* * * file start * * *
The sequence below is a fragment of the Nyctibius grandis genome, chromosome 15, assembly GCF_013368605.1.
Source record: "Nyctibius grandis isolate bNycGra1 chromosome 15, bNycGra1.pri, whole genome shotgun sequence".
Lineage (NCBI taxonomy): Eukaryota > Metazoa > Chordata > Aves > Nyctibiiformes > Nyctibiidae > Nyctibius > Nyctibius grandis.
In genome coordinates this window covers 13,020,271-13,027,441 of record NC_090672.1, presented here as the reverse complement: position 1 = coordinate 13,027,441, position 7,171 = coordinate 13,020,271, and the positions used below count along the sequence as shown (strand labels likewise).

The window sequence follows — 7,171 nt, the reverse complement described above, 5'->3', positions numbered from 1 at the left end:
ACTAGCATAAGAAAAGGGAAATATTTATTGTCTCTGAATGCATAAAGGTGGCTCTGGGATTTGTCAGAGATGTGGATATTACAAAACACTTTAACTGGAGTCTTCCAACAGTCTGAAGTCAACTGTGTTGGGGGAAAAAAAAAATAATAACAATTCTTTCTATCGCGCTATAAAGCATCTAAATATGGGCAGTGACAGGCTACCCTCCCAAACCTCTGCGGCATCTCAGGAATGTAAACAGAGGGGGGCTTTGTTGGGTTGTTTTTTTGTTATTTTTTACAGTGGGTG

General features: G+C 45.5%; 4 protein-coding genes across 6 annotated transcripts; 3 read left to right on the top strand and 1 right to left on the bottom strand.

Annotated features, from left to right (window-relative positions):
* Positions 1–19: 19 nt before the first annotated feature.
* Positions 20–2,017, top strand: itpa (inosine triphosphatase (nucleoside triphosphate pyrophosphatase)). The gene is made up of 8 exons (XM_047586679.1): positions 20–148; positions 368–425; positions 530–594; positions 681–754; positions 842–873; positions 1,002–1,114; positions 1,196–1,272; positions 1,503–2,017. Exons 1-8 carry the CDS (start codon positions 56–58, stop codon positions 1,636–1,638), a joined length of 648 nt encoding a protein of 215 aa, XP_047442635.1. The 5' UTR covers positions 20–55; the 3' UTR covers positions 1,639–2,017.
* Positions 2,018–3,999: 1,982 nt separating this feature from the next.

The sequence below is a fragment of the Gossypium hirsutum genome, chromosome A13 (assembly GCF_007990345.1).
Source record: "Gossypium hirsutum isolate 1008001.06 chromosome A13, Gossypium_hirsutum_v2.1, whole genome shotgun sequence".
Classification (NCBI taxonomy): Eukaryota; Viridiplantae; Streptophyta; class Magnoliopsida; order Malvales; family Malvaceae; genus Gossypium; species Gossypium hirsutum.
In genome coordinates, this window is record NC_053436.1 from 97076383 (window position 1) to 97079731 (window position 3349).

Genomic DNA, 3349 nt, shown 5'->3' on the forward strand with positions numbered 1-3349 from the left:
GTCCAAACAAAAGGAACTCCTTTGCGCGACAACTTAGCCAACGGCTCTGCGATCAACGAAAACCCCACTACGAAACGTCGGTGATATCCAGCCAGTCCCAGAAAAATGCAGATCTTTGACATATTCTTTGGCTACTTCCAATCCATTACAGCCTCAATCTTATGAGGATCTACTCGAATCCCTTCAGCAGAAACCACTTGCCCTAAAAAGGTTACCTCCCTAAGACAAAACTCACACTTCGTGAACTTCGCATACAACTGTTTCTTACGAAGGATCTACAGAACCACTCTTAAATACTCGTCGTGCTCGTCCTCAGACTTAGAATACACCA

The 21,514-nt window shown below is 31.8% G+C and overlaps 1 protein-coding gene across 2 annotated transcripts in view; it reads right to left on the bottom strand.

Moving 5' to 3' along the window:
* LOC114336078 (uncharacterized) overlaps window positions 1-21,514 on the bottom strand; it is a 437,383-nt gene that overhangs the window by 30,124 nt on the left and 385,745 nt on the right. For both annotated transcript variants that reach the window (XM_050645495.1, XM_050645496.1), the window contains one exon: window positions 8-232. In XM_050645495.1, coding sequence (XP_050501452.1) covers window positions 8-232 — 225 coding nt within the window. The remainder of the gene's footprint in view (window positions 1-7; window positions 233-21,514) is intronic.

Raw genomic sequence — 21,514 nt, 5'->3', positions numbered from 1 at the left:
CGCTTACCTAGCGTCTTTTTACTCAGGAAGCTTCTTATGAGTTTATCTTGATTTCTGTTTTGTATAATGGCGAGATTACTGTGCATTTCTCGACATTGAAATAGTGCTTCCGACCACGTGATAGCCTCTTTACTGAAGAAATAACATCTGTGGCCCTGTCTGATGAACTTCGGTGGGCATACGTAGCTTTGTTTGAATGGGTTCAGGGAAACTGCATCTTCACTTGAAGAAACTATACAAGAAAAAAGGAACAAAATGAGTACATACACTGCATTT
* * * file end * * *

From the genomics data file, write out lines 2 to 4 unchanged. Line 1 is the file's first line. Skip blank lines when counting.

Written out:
Source record: "Nyctibius grandis isolate bNycGra1 chromosome 15, bNycGra1.pri, whole genome shotgun sequence".
Lineage (NCBI taxonomy): Eukaryota > Metazoa > Chordata > Aves > Nyctibiiformes > Nyctibiidae > Nyctibius > Nyctibius grandis.
In genome coordinates this window covers 13,020,271-13,027,441 of record NC_090672.1, presented here as the reverse complement: position 1 = coordinate 13,027,441, position 7,171 = coordinate 13,020,271, and the positions used below count along the sequence as shown (strand labels likewise).